We should not say that one man's hour is worth another man's hour, but rather that one man during an hour is worth just as much as another man during an hour. Time is everything, man is nothing: he is at the most time's carcass.
In every revolution there intrude, at the side of its true agents, men of a different stamp; some of them survivors of and devotees to past revolutions, without insight into the present movement, but preserving popular influence by their known honesty and courage, or by the sheer force of tradition; others mere brawlers, who, by dint of repeating year after year the same set of stereotyped declamations against the government of the day, have sneaked into the reputation of revolutionists of the first water They are an unavoidable evil: with time they are shaken off.
The Tories in England had long imagined that they were enthusiastic about the monarchy, the church and beauties of the old English Constitution, until the day of danger wrung from them the confession that they are enthusiastic only about rent.
In the domain of Political Economy, free scientific inquiry meets not merely the same enemies as in all other domains. The peculiar nature of the material it deals with, summons as foes into the field of battle the most violent, mean and malignant passions of the human breast, the Furies of private interest.
As in private life one differentiates between what a man thinks and says of himself and what he really is and does, so in historical struggles one must still more distinguish the language and the imaginary aspirations of parties from their real organism and their real interests, their conception of themselves from their reality.
Constant revolutionizing of production distinguish the bourgeois epoch from all earlier ones. All fixed, fast-frozen relations, with their train of ancient and venerable prejudices are swept away, all new-formed ones become antiquated before they can ossify. All that is solid melts into air, all that is holy is profaned, and man is at last compelled to face with sober senses, his real conditions of life, and his relations with his kind.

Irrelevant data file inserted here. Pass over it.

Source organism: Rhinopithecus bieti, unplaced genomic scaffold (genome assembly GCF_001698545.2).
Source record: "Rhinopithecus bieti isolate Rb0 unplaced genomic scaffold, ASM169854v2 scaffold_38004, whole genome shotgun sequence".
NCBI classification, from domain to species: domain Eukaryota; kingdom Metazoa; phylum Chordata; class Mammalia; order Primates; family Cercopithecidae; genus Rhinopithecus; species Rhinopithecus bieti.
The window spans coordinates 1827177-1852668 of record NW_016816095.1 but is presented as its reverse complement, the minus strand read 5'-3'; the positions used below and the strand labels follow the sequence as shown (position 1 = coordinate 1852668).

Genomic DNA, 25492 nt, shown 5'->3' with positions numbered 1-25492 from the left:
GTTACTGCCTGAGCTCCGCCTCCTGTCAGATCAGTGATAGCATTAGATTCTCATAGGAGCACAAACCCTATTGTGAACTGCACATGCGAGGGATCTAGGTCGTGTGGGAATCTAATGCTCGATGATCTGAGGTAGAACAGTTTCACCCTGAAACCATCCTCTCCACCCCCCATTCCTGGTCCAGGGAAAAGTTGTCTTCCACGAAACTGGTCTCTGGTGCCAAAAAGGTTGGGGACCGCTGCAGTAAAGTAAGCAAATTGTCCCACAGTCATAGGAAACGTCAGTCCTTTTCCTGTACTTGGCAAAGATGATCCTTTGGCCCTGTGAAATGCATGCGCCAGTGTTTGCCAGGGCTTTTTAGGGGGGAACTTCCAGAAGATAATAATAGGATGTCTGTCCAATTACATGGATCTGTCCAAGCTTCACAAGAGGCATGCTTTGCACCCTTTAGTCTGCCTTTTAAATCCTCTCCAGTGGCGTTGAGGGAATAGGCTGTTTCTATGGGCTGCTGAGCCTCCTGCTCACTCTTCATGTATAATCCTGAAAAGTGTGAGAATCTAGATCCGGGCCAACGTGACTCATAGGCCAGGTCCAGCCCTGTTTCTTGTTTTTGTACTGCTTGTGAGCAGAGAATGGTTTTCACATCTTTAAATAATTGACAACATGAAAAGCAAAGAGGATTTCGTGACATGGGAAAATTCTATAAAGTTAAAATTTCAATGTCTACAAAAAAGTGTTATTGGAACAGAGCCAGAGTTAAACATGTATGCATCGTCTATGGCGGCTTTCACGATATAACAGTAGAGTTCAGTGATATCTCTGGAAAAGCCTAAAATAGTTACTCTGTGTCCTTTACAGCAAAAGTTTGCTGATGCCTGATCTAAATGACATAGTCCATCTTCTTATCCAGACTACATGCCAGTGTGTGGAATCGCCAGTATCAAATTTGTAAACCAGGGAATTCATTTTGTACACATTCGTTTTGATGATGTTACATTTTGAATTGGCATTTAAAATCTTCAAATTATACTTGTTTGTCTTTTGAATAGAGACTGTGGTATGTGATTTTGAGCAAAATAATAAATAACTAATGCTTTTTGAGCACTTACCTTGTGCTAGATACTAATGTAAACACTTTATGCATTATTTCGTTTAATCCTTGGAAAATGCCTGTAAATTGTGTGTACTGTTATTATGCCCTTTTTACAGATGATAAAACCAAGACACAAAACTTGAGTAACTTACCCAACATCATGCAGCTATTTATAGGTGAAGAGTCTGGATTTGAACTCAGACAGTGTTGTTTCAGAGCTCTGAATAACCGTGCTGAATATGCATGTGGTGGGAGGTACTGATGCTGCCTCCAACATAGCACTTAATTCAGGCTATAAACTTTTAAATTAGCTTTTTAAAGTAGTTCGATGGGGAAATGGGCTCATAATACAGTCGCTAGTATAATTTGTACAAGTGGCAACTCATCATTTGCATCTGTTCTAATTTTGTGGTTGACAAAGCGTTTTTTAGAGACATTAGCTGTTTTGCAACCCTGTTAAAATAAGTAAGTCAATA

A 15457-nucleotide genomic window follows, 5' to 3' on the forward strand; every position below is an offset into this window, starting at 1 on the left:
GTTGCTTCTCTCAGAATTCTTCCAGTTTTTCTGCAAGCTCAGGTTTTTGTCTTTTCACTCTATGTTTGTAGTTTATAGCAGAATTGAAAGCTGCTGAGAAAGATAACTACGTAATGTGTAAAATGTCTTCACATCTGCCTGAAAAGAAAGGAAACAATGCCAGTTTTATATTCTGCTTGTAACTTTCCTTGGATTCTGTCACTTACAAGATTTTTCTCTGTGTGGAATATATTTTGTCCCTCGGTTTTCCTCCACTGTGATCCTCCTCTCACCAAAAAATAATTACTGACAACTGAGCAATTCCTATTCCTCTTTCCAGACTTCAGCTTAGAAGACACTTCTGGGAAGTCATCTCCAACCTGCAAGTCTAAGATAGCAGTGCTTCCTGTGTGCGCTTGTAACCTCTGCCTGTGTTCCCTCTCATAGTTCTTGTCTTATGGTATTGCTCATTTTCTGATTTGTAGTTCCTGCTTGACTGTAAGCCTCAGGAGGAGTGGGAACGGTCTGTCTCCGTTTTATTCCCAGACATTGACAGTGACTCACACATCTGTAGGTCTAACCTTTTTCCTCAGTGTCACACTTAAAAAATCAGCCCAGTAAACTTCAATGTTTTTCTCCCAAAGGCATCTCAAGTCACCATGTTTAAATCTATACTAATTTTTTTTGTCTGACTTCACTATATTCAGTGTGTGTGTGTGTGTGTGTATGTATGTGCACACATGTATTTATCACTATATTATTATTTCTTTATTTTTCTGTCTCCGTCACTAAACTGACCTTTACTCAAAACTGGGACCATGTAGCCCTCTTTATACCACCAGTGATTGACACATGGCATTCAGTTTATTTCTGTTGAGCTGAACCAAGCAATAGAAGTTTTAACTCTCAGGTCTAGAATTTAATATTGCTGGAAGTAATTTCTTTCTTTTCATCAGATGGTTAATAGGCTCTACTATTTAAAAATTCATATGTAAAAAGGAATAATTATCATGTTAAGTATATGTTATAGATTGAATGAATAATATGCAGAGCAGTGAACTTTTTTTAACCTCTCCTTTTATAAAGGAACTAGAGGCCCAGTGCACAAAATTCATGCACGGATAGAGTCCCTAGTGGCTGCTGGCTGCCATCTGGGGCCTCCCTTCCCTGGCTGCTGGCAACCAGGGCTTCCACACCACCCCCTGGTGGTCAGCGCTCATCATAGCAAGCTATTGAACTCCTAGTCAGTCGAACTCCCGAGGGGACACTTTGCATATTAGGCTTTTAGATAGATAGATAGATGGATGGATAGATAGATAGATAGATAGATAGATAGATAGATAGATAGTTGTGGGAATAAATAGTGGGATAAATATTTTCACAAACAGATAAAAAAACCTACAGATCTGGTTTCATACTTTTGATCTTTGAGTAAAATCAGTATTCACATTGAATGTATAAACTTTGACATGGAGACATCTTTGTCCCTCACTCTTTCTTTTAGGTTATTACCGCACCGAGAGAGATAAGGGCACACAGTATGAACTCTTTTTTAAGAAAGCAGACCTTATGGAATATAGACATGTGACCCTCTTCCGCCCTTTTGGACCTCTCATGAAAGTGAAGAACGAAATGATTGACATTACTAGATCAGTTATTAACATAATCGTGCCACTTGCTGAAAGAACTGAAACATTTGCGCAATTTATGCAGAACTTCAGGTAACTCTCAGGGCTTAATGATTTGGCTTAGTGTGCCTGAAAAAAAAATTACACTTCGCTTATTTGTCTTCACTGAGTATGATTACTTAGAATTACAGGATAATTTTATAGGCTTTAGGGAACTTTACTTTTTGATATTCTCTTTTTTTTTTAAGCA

Mankind always sets itself only such tasks as it can solve; since, looking at the matter more closely, we will always find that the task itself arises only when the material conditions necessary for its solution already exist or are at least in the process of formation.
The product of mental labor -- science -- always stands far below its value, because the labor-time necessary to reproduce it has no relation at all to the labor-time required for its original production.
Civil servants and priests, soldiers and ballet-dancers, schoolmasters and police constables, Greek museums and Gothic steeples, civil list and services list -- the common seed within which all these fabulous beings slumber in embryo is taxation.
Colonial system, public debts, heavy taxes, protection, commercial wars, etc., these offshoots of the period of manufacture swell to gigantic proportions during the period of infancy of large-scale industry. The birth of the latter is celebrated by a vast, Hero-like slaughter of the innocents.
The development of civilization and industry in general has always shown itself so active in the destruction of forests that everything that has been done for their conservation and production is completely insignificant in comparison.
In a higher phase of communist society... only then can the narrow horizon of bourgeois right be fully left behind and society inscribe on its banners: from each according to his ability, to each according to his needs.
In communist society, where nobody has one exclusive sphere of activity but each can become accomplished in any branch he wishes, society regulates the general production and thus makes it possible for me to do one thing today and another tomorrow, to hunt in the morning, fish in the afternoon, rear cattle in the evening, criticize after dinner, just as I have a mind, without ever becoming hunter, fisherman, shepherd or critic.